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Impeachment

For the first time in history, the president of the United States is facing a second impeachment. Following the riots on the Capitol, the House passed a charge of "incitement of insurrection." A look at this unprecedented event and some surprising support from Republicans. 

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McConnell believes that Trump committed impeachable offenses and considers the Democrats’ impeachment drive an opportunity to reduce the divisive, chaotic president’s hold on the GOP, a Republican strategist told The Associated Press on Wednesday.

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If McConnell voted to convict, other Republicans would surely follow. But no GOP senators have said how they will vote, and two-thirds of the Senate is needed.

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The four-page article of impeachment says that Trump “gravely endangered the security of the United States and its institutions of Government.”

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Donald Trump was impeached for a second time Wednesday, just a week after he encouraged loyalists to “fight like hell” against election results and then a mob of supporters stormed the U.S. Capitol. The House voted 232-197, with 10 Republicans joining Democrats to rebuke the president.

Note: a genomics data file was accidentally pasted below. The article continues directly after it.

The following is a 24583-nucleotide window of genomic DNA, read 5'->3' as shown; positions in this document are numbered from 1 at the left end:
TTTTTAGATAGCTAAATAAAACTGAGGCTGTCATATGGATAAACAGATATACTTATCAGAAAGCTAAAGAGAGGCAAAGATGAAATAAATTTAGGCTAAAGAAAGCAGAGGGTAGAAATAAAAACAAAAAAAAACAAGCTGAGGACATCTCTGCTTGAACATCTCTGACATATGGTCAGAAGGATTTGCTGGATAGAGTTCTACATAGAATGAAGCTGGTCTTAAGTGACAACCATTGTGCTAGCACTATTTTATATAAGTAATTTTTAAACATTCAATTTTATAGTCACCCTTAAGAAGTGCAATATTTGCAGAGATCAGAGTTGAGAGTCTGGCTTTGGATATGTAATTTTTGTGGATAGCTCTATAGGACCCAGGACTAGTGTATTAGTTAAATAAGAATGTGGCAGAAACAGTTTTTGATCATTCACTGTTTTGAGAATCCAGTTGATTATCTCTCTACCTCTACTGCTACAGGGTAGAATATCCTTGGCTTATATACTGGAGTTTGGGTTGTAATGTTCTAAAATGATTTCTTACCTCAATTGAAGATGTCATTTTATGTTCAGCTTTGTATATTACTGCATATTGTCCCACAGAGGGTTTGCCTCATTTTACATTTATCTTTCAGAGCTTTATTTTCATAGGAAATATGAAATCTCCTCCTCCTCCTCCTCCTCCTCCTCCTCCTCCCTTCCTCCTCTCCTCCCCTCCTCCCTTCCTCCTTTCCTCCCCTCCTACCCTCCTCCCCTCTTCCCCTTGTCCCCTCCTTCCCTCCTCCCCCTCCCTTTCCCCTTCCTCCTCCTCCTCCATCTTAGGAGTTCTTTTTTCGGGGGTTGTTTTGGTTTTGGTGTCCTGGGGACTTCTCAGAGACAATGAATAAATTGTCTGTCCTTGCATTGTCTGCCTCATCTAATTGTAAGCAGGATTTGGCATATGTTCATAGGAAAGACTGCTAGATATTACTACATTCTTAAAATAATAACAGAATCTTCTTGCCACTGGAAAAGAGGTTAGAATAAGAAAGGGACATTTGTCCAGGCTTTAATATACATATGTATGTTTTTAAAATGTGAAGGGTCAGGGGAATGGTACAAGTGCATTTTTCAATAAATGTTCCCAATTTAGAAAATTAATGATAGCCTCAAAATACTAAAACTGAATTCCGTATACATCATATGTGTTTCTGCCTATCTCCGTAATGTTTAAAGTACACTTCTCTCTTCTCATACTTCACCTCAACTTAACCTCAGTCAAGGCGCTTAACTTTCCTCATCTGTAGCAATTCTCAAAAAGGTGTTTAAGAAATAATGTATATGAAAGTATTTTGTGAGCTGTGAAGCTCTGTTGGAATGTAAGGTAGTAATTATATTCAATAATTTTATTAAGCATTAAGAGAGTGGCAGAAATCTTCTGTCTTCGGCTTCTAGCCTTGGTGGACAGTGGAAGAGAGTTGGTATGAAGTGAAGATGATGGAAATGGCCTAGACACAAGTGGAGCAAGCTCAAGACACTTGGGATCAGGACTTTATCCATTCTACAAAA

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Before proceeding with impeachment, the House pressed Vice President Mike Pence and the Cabinet to remove Trump more quickly and surely, warning that he is a threat to democracy in the few remaining days of his presidency.

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Trump faces a single charge — “incitement of insurrection” — after the deadly Capitol riot in an impeachment resolution that the House will begin debating Wednesday. It's a stunning end for Trump’s presidency as Democrats and a growing number of Republicans declare he is unfit for office and could do more damage after inciting a mob that ransacked the Capitol.

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Unlike the last time Trump was impeached, when no House Republicans supported charges against Trump over a call he made to Ukraine's new president, the current impeachment effort has drawn support from some Republicans.

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In a move short of impeachment, McCarthy and other Republicans have floated the idea of a House censure of Trump. Although it was not clear how much support the proposal has, McCarthy said censure or some other mechanism — such as a bipartisan commission to investigate the attack — would "ensure that the events of January 6 are rightfully denounced and prevented from occurring in the future.''

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